Class Action Against Corelogic

Staff Appraiser Overtime Class Action Lawsuit Against Corelogic AMCA residential staff appraiser has filed an overtime class action lawsuit against appraisal management company CoreLogic Valuation Solutions. The appraiser is a current employee and works as a staff appraiser in Southern California. On behalf of herself and a putative class of similar CoreLogic staff appraisers, she alleges that CoreLogic’s compensation practices violate the overtime pay requirements of the federal Fair Labor Standards Act and California state labor laws.

The case will be legally interesting to watch because CoreLogic allegedly pays its employee appraisers on a “piece work” per appraisal basis with additional compensation for based on production and other factors. The plaintiff alleges that she and other staff appraisers worked an average 5 to 20 hours of overtime per week above the regular 40 hours, but that their compensation for the overtime hours did not properly include the “bonus pay” in calculating overtime compensation. Under the law, the overtime rate of pay must be 1.5x the overall regular hourly rate, even when the employee is paid on a piece work basis. Many appraisal firms pay their staff employee appraisers per appraisal and it will relevant for such firms to follow this case.

Mitchell v. CoreLogic Valuation, FLSA Complaint re Piece Work Pay

The lead attorney behind the case – Bryan Schwartz – is the same attorney who led a successful staff appraiser overtime class action against LandSafe Appraisal that resulted in a $36 million settlement in May 2015. Later that same year, CoreLogic purchased LandSafe from Bank America for a reported $70 million.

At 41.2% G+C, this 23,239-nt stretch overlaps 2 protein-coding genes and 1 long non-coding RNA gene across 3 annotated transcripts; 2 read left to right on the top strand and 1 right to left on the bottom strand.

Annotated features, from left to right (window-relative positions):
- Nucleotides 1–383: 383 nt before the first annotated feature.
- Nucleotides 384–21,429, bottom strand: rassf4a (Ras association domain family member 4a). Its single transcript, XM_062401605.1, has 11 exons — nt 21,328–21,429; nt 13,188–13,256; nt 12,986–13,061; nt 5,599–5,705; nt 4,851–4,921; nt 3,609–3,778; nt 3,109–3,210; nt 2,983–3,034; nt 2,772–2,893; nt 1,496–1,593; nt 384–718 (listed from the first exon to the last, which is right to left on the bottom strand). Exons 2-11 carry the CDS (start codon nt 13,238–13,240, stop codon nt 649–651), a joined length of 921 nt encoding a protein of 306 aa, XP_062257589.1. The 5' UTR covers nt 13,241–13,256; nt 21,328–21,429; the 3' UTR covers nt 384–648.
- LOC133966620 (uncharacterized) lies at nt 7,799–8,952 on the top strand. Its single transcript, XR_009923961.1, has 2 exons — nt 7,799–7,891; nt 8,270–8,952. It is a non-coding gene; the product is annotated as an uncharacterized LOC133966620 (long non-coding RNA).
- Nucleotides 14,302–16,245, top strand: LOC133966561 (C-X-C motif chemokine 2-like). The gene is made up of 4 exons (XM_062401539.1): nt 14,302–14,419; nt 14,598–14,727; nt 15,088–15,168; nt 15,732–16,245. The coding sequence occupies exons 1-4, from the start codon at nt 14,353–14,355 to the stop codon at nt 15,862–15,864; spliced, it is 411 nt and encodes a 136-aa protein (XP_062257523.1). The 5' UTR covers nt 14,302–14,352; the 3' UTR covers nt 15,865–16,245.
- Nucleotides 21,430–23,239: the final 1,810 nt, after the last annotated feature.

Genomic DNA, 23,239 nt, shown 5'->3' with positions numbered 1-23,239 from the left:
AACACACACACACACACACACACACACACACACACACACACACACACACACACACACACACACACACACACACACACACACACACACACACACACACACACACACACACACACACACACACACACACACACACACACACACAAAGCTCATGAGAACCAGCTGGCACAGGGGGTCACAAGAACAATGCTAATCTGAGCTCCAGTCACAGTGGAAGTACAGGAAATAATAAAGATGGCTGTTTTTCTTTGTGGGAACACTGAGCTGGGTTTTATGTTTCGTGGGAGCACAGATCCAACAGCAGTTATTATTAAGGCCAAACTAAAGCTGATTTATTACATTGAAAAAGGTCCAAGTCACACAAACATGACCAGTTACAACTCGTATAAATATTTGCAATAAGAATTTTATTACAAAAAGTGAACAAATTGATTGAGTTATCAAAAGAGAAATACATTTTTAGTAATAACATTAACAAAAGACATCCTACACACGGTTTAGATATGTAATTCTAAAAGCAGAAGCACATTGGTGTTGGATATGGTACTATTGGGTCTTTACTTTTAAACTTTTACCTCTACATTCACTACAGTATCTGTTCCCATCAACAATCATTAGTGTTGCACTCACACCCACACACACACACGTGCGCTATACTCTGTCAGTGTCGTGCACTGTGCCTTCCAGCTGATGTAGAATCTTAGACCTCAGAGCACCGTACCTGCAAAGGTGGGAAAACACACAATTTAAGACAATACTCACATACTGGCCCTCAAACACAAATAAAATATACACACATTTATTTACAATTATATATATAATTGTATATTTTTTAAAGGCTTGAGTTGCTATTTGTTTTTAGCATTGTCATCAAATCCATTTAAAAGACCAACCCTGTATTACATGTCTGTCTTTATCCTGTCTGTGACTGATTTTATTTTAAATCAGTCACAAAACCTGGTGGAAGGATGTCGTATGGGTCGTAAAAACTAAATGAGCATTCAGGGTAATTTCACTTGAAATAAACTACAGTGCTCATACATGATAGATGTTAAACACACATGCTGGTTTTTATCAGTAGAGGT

The new case is presently before the same judge – the Hon. David Carter in the U.S. District Court for the Central District of California – who heard the earlier LandSafe case. In that case, Judge Carter issued a key order ruling that LandSafe’s staff appraisers were not properly treated as exempt from overtime. That order created a ripple of overtime liability claims against other large appraisal businesses.

As a general matter, overtime cases filed by employee appraisers continue to affect many large appraisal firms, as well as lenders who employ staff production appraisers or reviewers. The attorney leading the new CoreLogic case also has filed staff appraiser overtime suits against JP Morgan Chase, BBT and Solidifi. Last year, other attorneys based in Texas solicited appraisers to pursue overtime cases with a mass mailing. hose attorneys then filed two overtime cases — one against TSI Appraisal and the other against a smaller firm in California.

In all of these overtime cases, the plaintiff appraisers essentially claim that “appraisers are not professionals” for the purpose of overtime exemptions under the Fair Labor Standards Act (FLSA). To justify that position, the appraisers allege their work is too routinized, too form-based and too closely supervised to qualify for “professional” status. Class claims under the FLSA are voluntary opt-in class actions, meaning that appraisers only become plaintiffs if they affirmatively choose to join in a case by filling out an opt-in form that is filed with the court. (In a recent case in California, the plaintiff’s attorneys actually abandoned a class action claim — it seemed that too few appraisers expressed interest in joining the action to justify a class. This won’t seem to be an issue in the CoreLogic lawsuit.)